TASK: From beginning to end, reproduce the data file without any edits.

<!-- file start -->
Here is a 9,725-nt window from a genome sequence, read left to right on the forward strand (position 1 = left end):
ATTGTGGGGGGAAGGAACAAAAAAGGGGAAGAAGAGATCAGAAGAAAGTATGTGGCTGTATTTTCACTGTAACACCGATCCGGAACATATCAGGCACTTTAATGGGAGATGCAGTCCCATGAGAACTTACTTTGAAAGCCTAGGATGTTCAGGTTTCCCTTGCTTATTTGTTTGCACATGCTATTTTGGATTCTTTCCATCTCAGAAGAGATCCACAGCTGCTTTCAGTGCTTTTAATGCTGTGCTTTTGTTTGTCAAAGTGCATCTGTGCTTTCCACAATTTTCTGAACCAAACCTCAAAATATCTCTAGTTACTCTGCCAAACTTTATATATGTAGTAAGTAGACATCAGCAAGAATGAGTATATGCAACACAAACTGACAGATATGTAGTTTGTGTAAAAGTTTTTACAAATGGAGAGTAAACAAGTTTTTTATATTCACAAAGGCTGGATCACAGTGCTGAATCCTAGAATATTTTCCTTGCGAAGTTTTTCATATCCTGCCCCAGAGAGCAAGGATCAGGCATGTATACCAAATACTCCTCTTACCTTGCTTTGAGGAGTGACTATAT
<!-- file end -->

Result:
Here is a 9,725-nt window from a genome sequence, read left to right on the forward strand (position 1 = left end):
ATTGTGGGGGGAAGGAACAAAAAAGGGGAAGAAGAGATCAGAAGAAAGTATGTGGCTGTATTTTCACTGTAACACCGATCCGGAACATATCAGGCACTTTAATGGGAGATGCAGTCCCATGAGAACTTACTTTGAAAGCCTAGGATGTTCAGGTTTCCCTTGCTTATTTGTTTGCACATGCTATTTTGGATTCTTTCCATCTCAGAAGAGATCCACAGCTGCTTTCAGTGCTTTTAATGCTGTGCTTTTGTTTGTCAAAGTGCATCTGTGCTTTCCACAATTTTCTGAACCAAACCTCAAAATATCTCTAGTTACTCTGCCAAACTTTATATATGTAGTAAGTAGACATCAGCAAGAATGAGTATATGCAACACAAACTGACAGATATGTAGTTTGTGTAAAAGTTTTTACAAATGGAGAGTAAACAAGTTTTTTATATTCACAAAGGCTGGATCACAGTGCTGAATCCTAGAATATTTTCCTTGCGAAGTTTTTCATATCCTGCCCCAGAGAGCAAGGATCAGGCATGTATACCAAATACTCCTCTTACCTTGCTTTGAGGAGTGACTATAT